Listing 7 presents a page that uses the Label client control.

Listing 7: A Page that Uses the Label Client Control

<%@ Page Language="C#" %>
<!DOCTYPE html PUBLIC "-//W3C//DTD XHTML 1.0 Transitional//EN"
"http://www.w3.org/TR/xhtml1/DTD/xhtml1-transitional.dtd">
<html xmlns="http://www.w3.org/1999/xhtml">
<head runat="server">
  <title>Untitled Page</title>
  <script type="text/javascript" language="javascript">
    var label;


    function clickcb(domEvent)
    {
      var chkbx = $get("chkbx");
      label.set_htmlEncode($get("chkbx").checked);
      var txtbx = $get("txtbx");
      label.set_text(txtbx.value);
    }


    function pageLoad()
    {
      var btn = $get("btn");
      $addHandler(btn, "click", clickcb);
      label = $create(Sys.Preview.UI.Label, null, null, null, $get("myspan"));
    }
  </script>
</head>
<body>
  <form id="form1" runat="server">
    <asp:ScriptManager ID="ScriptManager1" runat="server">
      <Scripts>
        <asp:ScriptReference Assembly="Microsoft.Web.Preview"
        Name="PreviewScript.js" />
      </Scripts>
    </asp:ScriptManager>
    <input type="checkbox" id="chkbx"/>
    <label for="chkbx">Enable HTML encoding</label>
    <br /><br />
    Enter text: <input type="text" id="txtbx" />
    <button id="btn" type="button">Submit</button><br /><br />
    <span id="myspan"></span>
    <div>
    </div>
  </form>
</body>
</html>

Figure 1 shows what you'll see in your browser when you access this page:

  • A check box that allows you to toggle HTML encoding on or off
  • A text box where you can enter text
  • A Submit button
  • A <span> HTML element
Figure 1
Figure 1

When you enter a text into the text box and click the Submit button, the callback for the button retrieves the text and displays it inside the <span> HTML element. Figure 2 presents a different scenario from what's shown in Figure 1. The text "<b>ASP.NET AJAX </b>" is entered in both cases, containing the opening and closing tags of the <b> HTML element. In Figure 1, however, the HTML encoding is off. In this case, the opening and closing tags of the <b> HTML element are not HTML-encoded and consequently the <span> HTML element shows the text in bold. In Figure 2, on the other hand, the HTML encoding is on. In this case, the opening and closing tags of the <b> element are HTML encoded and consequently the <span> element displays these tags as if they were normal non-HTML characters.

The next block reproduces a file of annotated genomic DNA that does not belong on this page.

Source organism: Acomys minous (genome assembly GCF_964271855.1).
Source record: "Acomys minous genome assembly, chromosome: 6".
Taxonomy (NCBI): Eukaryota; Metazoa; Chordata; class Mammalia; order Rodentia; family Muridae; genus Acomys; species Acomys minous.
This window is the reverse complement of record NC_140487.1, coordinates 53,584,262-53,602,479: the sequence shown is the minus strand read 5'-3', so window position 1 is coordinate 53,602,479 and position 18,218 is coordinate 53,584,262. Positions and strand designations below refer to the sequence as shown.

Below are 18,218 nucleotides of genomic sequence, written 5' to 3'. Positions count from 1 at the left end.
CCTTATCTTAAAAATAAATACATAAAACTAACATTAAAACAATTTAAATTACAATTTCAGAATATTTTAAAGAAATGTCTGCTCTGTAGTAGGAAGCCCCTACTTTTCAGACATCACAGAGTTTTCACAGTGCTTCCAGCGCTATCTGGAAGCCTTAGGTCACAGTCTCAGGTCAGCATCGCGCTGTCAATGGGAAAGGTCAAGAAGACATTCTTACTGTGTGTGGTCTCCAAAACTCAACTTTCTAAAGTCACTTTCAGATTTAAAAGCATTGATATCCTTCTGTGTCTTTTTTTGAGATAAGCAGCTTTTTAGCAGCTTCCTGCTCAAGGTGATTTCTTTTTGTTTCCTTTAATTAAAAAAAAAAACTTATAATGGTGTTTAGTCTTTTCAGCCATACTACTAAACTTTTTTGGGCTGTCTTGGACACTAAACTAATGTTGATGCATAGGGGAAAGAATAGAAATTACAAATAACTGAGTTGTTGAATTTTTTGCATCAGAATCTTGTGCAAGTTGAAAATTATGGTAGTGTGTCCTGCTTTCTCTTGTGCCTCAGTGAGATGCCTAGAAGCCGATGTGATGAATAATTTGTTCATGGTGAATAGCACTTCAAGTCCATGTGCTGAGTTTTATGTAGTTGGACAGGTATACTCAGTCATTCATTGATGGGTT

Figure 2
Figure 2

Note that the page shown in Listing 7 contains the following reference:

<asp:ScriptReference Assembly="Microsoft.Web.Preview"
Path="PrevewScript.js" />

This script references a JavaScript file named PreviewScripts.js that contains the definition of the Label client control. This JavaScript file is embedded in the Microsoft.Web.Preview.dll assembly. You need to add this assembly to the bin directory of your application. When you install the Microsoft ASP.NET Futures, it automatically adds the necessary template to the Visual Studio. Therefore, if you use this template when you're creating a new Web site, the Microsoft.Web.Preview.dll assembly will be automatically added to the bin directory of your Web site.